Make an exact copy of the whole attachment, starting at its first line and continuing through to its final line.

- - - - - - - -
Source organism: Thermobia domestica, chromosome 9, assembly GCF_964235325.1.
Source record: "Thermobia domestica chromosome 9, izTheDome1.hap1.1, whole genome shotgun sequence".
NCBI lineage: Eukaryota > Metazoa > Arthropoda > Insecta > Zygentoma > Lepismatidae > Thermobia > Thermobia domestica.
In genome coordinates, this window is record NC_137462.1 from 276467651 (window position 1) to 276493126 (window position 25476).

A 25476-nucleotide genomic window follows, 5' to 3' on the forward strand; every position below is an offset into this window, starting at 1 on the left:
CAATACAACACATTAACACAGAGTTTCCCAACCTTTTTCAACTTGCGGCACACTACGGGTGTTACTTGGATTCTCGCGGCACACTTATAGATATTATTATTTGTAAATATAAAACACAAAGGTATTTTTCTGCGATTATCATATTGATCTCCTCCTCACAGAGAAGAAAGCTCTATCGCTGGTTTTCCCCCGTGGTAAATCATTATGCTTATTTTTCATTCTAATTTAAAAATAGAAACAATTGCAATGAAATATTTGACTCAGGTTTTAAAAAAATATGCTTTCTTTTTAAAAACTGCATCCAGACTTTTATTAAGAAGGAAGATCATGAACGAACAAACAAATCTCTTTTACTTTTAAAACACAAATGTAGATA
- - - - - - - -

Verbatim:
Source organism: Thermobia domestica, chromosome 9, assembly GCF_964235325.1.
Source record: "Thermobia domestica chromosome 9, izTheDome1.hap1.1, whole genome shotgun sequence".
NCBI lineage: Eukaryota > Metazoa > Arthropoda > Insecta > Zygentoma > Lepismatidae > Thermobia > Thermobia domestica.
In genome coordinates, this window is record NC_137462.1 from 276467651 (window position 1) to 276493126 (window position 25476).

A 25476-nucleotide genomic window follows, 5' to 3' on the forward strand; every position below is an offset into this window, starting at 1 on the left:
CAATACAACACATTAACACAGAGTTTCCCAACCTTTTTCAACTTGCGGCACACTACGGGTGTTACTTGGATTCTCGCGGCACACTTATAGATATTATTATTTGTAAATATAAAACACAAAGGTATTTTTCTGCGATTATCATATTGATCTCCTCCTCACAGAGAAGAAAGCTCTATCGCTGGTTTTCCCCCGTGGTAAATCATTATGCTTATTTTTCATTCTAATTTAAAAATAGAAACAATTGCAATGAAATATTTGACTCAGGTTTTAAAAAAATATGCTTTCTTTTTAAAAACTGCATCCAGACTTTTATTAAGAAGGAAGATCATGAACGAACAAACAAATCTCTTTTACTTTTAAAACACAAATGTAGATA